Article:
Search Ads

Broad Match Modifier is Gone: Here Is What To Do Next

10 · by Dennis Moons · Updated on 21 February 2023

After years of tinkering with keyword match types, in 2021 Google Ads made its biggest change yet.

The short version: broad match modifier stopped being a match type ☠️  and an “updated phrase match” takes its place instead.

In this article, we break down what exactly changed and what changes you need to make to your campaigns!

What exactly has changed?

A “new phrase match” took the place of modified broad match.

That leaves us with three match types available in Google Ads:


To get a better idea of what exactly has changed, let’s take a look at a graph that Google included in its announcement:


In the graph you might notice that the updated phrase match doesn’t cover all modified broad match keywords (see the little dotted line below the blue circle on the right).

For some queries, word order still appears to play an important role:

  • “Moving services NYC to Boston”
  • “Moving services Boston to Boston”

These two keywords trigger different search queries.

But for other queries, Google might determine that the word order doesn’t matter:

  • “Jordan One”
  • “One Jordan”

In this case, it’s important to be aware of whether this distinction is important to your campaigns.

Now let’s take a closer look at the other changes.

What impact did these changes have?

One of the core principles to achieve good advertising performance is having a good account structure.

With Google Search Ads, that means you understand which campaign and ad group will serve an ad for a particular search query.

This change to the match types seriously shakes things up.

I used to rely heavily on broad match modifier in my Google Ads accounts. I mostly used it to find new search queries. So let’s see how my approach has changed.

Impact on existing campaigns

For campaigns that were wet up when modified broad match still worked, there are three big areas affected:

1 – Duplicate keywords

After July 2021, Google treats any modified broad match keyword as identical to phrase match.

So if you have both match types in a campaign, these are duplicate keywords, which is something you want to avoid.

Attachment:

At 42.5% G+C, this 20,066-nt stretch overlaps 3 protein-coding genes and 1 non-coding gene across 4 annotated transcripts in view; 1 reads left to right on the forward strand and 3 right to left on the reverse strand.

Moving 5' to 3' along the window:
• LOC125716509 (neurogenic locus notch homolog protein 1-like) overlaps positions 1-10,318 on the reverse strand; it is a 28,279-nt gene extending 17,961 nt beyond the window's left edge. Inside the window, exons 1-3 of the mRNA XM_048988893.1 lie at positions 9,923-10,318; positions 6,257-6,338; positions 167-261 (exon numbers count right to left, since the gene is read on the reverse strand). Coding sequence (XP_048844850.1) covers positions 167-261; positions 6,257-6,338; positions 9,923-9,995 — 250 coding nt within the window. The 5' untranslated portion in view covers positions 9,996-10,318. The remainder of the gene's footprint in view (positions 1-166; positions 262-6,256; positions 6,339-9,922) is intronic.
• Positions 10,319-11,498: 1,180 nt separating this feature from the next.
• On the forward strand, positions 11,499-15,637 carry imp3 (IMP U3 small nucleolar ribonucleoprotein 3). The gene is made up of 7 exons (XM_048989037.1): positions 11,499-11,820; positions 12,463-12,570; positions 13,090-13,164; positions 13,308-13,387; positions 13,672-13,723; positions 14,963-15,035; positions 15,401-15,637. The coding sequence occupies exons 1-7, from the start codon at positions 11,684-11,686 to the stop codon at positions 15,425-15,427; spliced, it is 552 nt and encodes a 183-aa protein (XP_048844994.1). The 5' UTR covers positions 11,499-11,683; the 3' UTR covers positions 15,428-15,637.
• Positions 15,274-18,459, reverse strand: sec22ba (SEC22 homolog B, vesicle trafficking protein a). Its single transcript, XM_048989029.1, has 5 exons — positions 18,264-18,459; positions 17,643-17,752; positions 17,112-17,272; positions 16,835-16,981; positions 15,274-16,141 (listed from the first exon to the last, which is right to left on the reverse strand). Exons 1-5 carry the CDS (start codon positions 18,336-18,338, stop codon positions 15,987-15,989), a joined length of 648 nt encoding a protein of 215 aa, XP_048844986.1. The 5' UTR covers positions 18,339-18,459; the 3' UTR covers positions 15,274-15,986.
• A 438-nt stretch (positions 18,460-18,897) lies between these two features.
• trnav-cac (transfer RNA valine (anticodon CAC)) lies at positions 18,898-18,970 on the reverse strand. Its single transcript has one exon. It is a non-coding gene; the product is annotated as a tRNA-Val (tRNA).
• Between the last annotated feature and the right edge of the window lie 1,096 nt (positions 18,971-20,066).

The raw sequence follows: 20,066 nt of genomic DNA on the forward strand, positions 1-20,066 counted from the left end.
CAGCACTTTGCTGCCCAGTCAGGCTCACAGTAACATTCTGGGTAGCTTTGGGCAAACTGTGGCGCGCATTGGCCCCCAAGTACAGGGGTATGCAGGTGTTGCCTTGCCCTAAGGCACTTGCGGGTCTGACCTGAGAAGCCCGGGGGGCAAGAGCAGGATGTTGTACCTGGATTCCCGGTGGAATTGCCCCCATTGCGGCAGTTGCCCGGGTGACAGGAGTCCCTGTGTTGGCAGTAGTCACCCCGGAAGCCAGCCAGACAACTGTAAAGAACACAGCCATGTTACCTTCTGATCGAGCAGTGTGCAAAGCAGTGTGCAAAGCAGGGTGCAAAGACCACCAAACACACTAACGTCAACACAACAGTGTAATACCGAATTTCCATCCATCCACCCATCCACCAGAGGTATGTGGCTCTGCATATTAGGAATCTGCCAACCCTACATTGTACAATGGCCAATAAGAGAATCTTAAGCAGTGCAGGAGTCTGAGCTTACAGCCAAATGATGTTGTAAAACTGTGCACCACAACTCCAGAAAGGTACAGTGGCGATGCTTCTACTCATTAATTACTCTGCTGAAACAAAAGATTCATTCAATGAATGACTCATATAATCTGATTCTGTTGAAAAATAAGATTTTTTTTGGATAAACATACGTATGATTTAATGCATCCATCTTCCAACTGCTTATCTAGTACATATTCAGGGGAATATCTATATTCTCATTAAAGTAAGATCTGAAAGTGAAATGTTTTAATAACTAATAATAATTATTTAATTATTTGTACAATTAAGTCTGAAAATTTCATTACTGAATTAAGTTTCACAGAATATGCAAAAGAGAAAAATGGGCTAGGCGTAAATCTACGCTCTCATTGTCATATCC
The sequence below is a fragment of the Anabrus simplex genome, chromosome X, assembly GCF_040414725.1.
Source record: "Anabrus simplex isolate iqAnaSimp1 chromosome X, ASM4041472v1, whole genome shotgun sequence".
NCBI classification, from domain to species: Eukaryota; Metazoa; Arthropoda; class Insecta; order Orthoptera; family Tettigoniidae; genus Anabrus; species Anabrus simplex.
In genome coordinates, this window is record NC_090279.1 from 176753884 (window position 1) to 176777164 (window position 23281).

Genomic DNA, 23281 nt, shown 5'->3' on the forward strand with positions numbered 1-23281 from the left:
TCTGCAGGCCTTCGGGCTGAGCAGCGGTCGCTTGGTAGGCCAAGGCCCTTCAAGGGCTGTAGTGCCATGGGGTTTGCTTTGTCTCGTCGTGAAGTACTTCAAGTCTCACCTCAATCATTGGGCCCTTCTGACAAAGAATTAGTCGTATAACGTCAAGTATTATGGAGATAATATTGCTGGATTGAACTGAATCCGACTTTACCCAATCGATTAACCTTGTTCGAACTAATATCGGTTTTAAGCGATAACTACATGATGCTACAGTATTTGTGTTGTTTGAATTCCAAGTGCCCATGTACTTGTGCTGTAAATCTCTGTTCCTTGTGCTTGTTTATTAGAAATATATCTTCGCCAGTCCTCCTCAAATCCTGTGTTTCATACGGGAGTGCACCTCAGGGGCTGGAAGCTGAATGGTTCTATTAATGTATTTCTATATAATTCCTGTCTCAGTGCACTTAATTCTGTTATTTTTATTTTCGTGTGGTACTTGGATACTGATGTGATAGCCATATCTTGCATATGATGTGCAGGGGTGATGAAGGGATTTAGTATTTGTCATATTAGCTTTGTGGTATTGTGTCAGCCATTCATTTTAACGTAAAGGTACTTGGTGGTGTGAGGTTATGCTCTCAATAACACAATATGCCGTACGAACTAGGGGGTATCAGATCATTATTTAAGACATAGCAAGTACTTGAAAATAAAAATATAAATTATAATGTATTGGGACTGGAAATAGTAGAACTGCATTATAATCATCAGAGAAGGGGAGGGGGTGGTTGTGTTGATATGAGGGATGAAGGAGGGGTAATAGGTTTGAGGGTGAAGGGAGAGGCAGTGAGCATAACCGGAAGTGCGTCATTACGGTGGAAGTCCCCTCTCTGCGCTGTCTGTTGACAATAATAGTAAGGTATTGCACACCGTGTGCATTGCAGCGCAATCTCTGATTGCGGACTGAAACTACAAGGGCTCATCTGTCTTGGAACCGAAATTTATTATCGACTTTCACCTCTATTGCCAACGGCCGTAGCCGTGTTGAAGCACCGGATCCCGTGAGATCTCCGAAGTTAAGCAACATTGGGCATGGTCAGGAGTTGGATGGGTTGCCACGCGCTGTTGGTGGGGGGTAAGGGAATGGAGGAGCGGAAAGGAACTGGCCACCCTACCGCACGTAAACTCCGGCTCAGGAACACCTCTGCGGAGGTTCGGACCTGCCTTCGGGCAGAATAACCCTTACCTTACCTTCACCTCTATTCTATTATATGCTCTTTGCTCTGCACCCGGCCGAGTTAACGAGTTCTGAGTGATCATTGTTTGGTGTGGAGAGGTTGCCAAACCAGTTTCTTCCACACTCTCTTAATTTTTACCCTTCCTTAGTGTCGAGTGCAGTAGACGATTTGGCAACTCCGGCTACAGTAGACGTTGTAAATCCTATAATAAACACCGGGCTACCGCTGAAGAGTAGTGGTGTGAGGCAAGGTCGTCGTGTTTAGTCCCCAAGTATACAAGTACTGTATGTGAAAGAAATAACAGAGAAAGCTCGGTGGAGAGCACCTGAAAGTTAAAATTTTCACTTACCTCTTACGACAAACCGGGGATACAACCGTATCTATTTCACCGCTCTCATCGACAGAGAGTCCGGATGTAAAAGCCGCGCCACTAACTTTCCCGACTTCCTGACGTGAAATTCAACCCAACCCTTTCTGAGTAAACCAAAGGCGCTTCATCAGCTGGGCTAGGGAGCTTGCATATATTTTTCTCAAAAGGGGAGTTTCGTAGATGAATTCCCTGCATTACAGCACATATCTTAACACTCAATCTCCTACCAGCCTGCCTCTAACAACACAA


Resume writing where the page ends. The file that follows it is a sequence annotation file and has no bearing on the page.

I would pause the modified broad version, and continue with phrase match instead.

2 – Tight ad groups

If most of your ad groups used the restrictive nature of the “old” phrase match type, this update had a big impact.

Advertisers that use the outdated SKAG strategy, needed to revise their approach.

If you have to overhaul your account, it might be an ideal time to consider moving towards intent-based ad groups (IBAGS) instead.

3 – Automated bidding

If you had a phrase match keyword in an account, the variety of new search terms didn’t change much. Which is why you could use automated bidding to bank on this stability.

But because phrase match now shows for a lot of different search terms, you can expect to see big changes in performance.

Take the following example:

The target ROAS for each of the ad groups is different.

That’s because we identified queries that can perform at a higher ROAS compared to the campaign average (ad group #1).

In Ad group #2 there were exclusively phrase and exact match keywords. The overall conversion volume is lower, but the ROAS a lot better.

If we didn’t make any change to this ad group, the phrase match keywords inside ad group #2 would have started to show up for a wider set of queries. Which would have dragged down the overall performance and will probably meant that this ad group can’t hit the 1100% ROAS target any longer. And as a result, it would have lost visibility.